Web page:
Both species of hummingbird moths common in Massachusetts (hummingbird clearwing and snowberry clearwing) are related to tomato hornworms, but tomato hornworms are the larval form of the five-spotted hawk moth. Hummingbird moths and the five-spotted hawk moth are members of the sphinx moth family.
C. Fisher Lee, NH
On Sun, Jul 30, 2017 at 6:55 PM, Peter Trull <petrull...> wrote:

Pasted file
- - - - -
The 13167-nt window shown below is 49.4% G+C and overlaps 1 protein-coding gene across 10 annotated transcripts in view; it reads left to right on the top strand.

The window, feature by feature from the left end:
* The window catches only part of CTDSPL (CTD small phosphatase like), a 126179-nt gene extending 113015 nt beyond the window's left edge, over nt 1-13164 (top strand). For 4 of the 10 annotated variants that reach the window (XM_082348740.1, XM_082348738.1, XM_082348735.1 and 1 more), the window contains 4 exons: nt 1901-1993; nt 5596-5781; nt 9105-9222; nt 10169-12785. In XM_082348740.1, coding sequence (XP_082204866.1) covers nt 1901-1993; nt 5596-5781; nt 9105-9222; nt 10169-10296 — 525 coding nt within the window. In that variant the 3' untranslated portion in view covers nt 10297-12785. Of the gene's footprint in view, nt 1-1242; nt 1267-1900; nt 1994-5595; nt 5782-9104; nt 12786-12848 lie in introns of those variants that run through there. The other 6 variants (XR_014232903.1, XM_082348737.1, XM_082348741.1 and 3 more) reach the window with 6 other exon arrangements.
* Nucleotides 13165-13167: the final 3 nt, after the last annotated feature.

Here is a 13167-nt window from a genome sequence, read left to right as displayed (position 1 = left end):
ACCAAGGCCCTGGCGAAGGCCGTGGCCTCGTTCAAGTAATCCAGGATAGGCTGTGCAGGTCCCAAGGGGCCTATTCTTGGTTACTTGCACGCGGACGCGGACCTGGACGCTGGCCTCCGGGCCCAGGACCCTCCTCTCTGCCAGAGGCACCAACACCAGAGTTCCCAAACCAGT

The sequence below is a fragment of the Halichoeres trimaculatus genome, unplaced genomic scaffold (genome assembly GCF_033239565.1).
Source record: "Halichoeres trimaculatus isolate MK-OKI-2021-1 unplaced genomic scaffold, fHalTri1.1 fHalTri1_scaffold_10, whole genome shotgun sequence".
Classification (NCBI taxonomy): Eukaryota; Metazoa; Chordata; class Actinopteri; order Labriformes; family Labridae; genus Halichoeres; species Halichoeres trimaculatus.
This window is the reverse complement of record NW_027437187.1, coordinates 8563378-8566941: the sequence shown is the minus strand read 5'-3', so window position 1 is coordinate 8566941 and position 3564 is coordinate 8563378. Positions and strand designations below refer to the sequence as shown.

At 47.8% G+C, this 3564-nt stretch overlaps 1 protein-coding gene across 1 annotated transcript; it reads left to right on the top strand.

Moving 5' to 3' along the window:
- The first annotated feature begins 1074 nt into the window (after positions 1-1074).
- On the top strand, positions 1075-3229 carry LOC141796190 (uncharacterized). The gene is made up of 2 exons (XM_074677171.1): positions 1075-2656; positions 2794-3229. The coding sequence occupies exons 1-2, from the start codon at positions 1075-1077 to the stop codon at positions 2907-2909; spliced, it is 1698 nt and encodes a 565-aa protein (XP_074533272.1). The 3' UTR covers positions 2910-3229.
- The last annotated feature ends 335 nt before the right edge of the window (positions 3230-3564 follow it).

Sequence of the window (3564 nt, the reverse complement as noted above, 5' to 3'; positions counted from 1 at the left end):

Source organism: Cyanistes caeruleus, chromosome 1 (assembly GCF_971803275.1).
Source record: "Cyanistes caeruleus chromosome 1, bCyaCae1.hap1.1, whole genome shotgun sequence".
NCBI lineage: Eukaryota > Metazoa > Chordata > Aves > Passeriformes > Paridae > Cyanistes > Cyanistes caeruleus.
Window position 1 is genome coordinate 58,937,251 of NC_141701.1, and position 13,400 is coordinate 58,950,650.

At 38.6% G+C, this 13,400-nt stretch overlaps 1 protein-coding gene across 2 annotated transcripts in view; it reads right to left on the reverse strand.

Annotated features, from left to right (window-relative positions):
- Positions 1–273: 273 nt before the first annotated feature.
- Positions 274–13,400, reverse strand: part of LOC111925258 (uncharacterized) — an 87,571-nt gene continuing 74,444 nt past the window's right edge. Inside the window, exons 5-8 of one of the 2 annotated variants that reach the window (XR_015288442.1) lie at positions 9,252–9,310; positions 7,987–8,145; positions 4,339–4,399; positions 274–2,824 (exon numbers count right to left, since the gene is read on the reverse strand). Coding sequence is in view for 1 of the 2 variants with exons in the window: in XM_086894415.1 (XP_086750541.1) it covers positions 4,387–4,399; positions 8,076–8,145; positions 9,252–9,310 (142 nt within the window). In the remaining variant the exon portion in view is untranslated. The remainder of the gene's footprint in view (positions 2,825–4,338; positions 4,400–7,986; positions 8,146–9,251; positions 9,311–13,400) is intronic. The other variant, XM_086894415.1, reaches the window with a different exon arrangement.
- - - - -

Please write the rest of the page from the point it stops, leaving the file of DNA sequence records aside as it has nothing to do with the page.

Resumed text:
> The Clear-winged Sphinx *Hemaris thysbe *is a widespread nectaring moth. > The big green tomato hornworm caterpillar is the larval stage of this > moth. Adult moths are frequently seen in numbers on butterfly bush, which > has recently been determined as an invasive species. > Peter Trull > Brewster > <petrull...> > > *From:* G M ARCHAMBAULT <gm72125...> > *Sent:* Sunday, July 30, 2017 6:21 PM > *To:* Daan Sandee <sandee...> ; <massbird...> > *Subject:* Re: [MASSBIRD] Re: hummingbird moth > > I'm curious about Daan's photo, since I happened to be watching my own > video of apparently the same species of Hemaris moth in Ethiopia, so I > checked and they appear to be identical in the abdomen pattern. As far as > I know, this species is an Old World species. There are about 2 dozen > Hemaris moth species worldwide, with 4 or 5 reported from North America, > but I am not sure which species is in Daan's photo. Daan, can you verify > this photo was taken in Massachusetts? Thanks. Does anyone on this > listserv have any expertise or intel re the Hemaris group? Thank you. -Ken > Archambault, Birmingham, Alabama > > > On Sunday, July 30, 2017 3:41 PM, Daan Sandee <sandee...> wrote: > > > http://theworld.com/~sandee/jpg/hmot1.jpg > http://theworld.com/~sandee/jpg/hmot2.jpg > > handheld, out of the kitchen window. > Posted to Massbird, with a "Subject: New ABA species ?" > That was in 2007. > > Daan Sandee > Gloucester, MA > <ssndee...> > > > >